Police get the credit for being the first to “connect the dots” by recognizing the relationship between increased residential crime and drug use or addiction. The interdependency of one upon the other, if you’ll excuse a terrible pun, only becomes stronger as the stats are analyzed – particularly when it comes to repeat offenders. Today’s post offers a case in point on the connection between burglary and addiction.
A Phillipsburg man who broke into 12 Easton-area homes to fuel an addiction to heroin will serve more than four years in state prison for crimes that he acknowledged were “absolutely repulsive.” James E. Baker, 27, received a 50- to 100-month sentence Friday from Northampton County Judge Leonard Zito after earlier pleading guilty to burglary and theft charges. “Since 2009, Mr. Baker’s life has spiraled out of control, leading to the path of destruction for which we are here today,” said defense attorney Mark Minotti.
And those are words from the defense attorney…
Classic Example: Steal to Feed Habit
For three months ending in February, Baker committed daytime burglaries at three homes in Easton, five in Wilson and four in Palmer County, according to court records. He would usually get in through a window and stole jewelry that he would sell for money to buy drugs, police said.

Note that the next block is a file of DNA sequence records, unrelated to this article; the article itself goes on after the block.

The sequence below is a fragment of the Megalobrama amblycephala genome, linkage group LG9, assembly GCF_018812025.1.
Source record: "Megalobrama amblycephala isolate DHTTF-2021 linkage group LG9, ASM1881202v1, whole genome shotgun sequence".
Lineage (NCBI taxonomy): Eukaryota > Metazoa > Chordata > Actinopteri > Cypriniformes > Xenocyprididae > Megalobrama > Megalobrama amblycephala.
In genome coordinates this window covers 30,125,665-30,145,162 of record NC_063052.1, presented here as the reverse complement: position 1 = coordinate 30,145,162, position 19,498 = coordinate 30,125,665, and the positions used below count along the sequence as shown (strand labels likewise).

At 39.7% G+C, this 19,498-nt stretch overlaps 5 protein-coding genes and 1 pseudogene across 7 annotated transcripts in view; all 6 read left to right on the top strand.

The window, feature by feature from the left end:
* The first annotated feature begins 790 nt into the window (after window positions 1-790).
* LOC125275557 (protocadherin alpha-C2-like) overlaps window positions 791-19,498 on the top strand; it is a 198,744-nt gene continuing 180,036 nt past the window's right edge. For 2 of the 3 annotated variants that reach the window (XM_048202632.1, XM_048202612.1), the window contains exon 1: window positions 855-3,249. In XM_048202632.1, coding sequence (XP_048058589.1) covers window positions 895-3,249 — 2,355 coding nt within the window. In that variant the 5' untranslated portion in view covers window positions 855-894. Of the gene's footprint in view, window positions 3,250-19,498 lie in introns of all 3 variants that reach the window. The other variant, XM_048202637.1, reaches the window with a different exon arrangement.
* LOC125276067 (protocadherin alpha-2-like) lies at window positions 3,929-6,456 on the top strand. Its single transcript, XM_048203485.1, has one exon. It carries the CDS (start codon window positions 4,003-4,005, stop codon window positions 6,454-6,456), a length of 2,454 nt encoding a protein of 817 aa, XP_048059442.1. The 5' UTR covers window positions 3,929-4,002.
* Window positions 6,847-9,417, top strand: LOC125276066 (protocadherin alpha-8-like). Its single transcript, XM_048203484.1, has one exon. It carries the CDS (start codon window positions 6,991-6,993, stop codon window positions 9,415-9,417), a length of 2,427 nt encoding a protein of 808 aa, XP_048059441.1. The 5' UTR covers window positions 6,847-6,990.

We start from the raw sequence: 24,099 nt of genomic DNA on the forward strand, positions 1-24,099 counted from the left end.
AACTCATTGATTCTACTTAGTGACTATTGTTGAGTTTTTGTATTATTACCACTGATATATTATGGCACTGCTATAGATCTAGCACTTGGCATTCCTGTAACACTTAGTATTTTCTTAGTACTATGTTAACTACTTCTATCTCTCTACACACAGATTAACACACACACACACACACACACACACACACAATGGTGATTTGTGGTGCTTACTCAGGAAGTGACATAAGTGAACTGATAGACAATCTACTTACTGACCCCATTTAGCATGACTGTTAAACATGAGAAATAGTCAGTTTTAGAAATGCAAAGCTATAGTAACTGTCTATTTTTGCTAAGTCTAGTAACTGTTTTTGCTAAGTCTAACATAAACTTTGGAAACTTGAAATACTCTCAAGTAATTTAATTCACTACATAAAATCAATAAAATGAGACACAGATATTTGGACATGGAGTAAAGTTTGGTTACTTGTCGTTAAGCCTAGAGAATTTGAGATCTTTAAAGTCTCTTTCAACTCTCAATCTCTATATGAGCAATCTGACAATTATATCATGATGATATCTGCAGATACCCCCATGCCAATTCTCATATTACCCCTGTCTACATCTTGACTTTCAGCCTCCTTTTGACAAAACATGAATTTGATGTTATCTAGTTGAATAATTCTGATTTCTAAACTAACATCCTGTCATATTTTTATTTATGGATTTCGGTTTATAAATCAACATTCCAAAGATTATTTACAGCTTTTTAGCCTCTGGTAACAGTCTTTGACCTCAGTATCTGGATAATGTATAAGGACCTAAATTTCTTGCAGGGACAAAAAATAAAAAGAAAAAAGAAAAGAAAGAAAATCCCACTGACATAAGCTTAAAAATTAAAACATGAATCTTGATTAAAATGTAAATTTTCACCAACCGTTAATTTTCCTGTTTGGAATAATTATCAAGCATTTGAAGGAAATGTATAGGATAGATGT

Apology to Victims
In total, Baker will owe $37,485 in restitution. Several of his victims were in the courtroom and he turned to them to apologize, saying he hopes to pay them back and become “an asset to the community, rather than a nuisance.” “What I’ve done is absolutely repulsive,” said a handcuffed and shackled Baker.
How Police Nabbed Him
Baker was caught after Easton police traced some of the stolen items to JC Jewelry on Northampton Street, where Baker had made sales on at least three occasions, police said. Baker confessed and took investigators to other houses that he had also burglarized. The burglaries were the latest offenses Baker has committed since 2009, said Assistant District Attorney James Augustine, who noted the defendant was under court supervision at the time of his arrest. “He’s been steadily ramping up to this type of crime,” Augustine said.
That point wasn’t lost on [Judge] Zito, who noted a prior record that he said included attempted assault, terroristic threats and theft. “These residences that were broken into were sacrosanct, as are all of our homes,” Zito said. “There is nothing more terrifying to discover than that your home has been invaded, let alone your property taken.”
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